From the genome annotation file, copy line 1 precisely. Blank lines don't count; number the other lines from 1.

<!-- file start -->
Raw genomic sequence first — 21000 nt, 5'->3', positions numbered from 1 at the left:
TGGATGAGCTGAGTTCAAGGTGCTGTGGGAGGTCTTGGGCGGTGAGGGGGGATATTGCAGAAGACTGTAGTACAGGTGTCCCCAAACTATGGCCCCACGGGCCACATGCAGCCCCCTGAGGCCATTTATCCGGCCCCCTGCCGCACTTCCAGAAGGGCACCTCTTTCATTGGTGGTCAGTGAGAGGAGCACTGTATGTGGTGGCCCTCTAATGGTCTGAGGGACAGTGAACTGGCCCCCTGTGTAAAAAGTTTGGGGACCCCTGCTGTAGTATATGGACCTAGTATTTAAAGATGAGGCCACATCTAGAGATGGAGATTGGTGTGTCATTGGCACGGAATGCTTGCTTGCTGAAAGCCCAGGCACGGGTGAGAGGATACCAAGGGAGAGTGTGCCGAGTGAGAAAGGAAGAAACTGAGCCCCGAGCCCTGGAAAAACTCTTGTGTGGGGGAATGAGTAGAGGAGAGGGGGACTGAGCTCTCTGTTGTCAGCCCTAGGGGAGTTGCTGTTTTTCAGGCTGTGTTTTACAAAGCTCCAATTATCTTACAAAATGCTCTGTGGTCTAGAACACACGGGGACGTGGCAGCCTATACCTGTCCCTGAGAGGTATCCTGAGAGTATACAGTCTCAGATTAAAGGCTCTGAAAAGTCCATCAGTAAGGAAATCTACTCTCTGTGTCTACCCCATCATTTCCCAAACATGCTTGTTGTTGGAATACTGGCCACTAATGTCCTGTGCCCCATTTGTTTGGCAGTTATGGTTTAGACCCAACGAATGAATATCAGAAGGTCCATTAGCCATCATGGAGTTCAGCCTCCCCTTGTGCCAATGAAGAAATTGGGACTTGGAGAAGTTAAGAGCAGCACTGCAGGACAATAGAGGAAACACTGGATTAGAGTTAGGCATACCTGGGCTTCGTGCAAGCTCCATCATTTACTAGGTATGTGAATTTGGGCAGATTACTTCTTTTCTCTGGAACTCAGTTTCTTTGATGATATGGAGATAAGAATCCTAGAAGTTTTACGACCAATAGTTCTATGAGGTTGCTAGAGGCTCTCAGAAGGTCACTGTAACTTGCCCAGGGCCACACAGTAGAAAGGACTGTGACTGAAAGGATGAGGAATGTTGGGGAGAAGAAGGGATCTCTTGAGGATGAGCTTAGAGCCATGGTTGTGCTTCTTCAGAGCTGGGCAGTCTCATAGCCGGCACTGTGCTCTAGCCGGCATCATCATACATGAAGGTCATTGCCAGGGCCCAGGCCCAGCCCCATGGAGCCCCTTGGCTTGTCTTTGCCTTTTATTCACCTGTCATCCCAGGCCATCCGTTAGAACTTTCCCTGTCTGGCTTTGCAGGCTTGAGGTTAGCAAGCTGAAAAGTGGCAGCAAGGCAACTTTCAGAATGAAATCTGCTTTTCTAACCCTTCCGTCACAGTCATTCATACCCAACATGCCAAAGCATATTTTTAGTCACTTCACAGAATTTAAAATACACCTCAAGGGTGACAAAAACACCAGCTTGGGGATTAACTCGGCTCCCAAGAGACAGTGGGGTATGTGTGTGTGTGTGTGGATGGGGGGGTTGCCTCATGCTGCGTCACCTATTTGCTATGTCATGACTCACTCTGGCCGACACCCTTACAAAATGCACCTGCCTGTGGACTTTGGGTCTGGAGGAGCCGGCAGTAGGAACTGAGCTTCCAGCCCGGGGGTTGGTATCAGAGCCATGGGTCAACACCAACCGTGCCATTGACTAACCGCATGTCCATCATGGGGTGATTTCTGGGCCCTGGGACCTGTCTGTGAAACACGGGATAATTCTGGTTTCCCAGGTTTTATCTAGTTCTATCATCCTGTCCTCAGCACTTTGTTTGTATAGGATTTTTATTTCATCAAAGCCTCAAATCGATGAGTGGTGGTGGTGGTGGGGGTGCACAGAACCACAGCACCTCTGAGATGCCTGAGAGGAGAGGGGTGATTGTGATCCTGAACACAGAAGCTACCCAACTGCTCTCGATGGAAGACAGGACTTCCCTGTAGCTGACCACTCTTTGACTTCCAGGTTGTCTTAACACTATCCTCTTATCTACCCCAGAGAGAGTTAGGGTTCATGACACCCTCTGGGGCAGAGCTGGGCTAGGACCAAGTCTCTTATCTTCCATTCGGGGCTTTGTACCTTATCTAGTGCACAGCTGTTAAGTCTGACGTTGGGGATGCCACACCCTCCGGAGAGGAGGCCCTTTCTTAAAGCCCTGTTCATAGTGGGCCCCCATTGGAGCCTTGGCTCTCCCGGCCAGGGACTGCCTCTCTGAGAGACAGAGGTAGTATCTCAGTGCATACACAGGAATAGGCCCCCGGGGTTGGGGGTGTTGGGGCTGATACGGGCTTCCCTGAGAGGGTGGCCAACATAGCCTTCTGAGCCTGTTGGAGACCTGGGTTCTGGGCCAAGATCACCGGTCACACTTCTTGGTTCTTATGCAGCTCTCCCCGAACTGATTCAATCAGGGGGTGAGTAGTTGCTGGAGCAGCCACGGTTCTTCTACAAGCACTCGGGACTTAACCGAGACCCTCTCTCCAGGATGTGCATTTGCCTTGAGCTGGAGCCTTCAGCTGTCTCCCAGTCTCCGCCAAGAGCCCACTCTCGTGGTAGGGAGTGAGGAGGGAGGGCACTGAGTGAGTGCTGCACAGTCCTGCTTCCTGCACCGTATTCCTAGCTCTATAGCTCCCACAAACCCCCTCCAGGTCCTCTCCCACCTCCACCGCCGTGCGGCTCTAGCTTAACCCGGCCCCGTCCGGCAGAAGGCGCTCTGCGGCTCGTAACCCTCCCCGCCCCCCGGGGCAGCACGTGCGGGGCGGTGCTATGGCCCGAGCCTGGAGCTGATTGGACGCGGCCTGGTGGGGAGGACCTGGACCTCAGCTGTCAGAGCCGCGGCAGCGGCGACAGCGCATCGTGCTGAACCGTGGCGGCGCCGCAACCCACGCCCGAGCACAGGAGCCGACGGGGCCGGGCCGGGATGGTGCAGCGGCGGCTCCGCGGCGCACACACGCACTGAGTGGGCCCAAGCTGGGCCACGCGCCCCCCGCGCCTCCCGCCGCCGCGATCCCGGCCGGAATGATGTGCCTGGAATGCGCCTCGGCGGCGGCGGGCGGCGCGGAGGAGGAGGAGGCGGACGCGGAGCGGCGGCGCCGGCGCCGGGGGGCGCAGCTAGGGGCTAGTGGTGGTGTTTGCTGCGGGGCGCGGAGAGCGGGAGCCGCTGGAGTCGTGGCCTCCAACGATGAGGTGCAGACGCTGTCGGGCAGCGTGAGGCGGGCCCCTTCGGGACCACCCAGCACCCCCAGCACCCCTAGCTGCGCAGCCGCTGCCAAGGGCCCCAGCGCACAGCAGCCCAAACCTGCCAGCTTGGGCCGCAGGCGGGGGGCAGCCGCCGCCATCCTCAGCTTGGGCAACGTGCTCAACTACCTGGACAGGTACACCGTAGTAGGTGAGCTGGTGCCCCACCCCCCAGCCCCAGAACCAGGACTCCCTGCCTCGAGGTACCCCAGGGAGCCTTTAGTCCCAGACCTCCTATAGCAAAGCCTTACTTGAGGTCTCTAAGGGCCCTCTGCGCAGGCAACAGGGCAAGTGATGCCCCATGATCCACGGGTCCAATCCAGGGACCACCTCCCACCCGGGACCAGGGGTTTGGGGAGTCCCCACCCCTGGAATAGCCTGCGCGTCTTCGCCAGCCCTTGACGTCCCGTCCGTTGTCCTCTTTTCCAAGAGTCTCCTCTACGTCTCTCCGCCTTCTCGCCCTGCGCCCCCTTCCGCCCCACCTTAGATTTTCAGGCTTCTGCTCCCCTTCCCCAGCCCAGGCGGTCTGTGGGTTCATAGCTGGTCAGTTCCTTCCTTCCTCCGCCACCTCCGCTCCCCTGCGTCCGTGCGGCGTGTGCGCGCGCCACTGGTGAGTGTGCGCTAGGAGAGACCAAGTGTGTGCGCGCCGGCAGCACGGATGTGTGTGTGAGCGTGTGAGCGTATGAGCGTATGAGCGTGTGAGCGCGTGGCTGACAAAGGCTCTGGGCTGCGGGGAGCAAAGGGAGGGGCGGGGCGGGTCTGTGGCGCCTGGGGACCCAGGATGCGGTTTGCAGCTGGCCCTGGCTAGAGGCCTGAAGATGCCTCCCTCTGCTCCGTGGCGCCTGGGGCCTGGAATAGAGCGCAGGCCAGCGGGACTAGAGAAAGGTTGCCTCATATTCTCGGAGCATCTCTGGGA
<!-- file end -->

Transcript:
Raw genomic sequence first — 21000 nt, 5'->3', positions numbered from 1 at the left: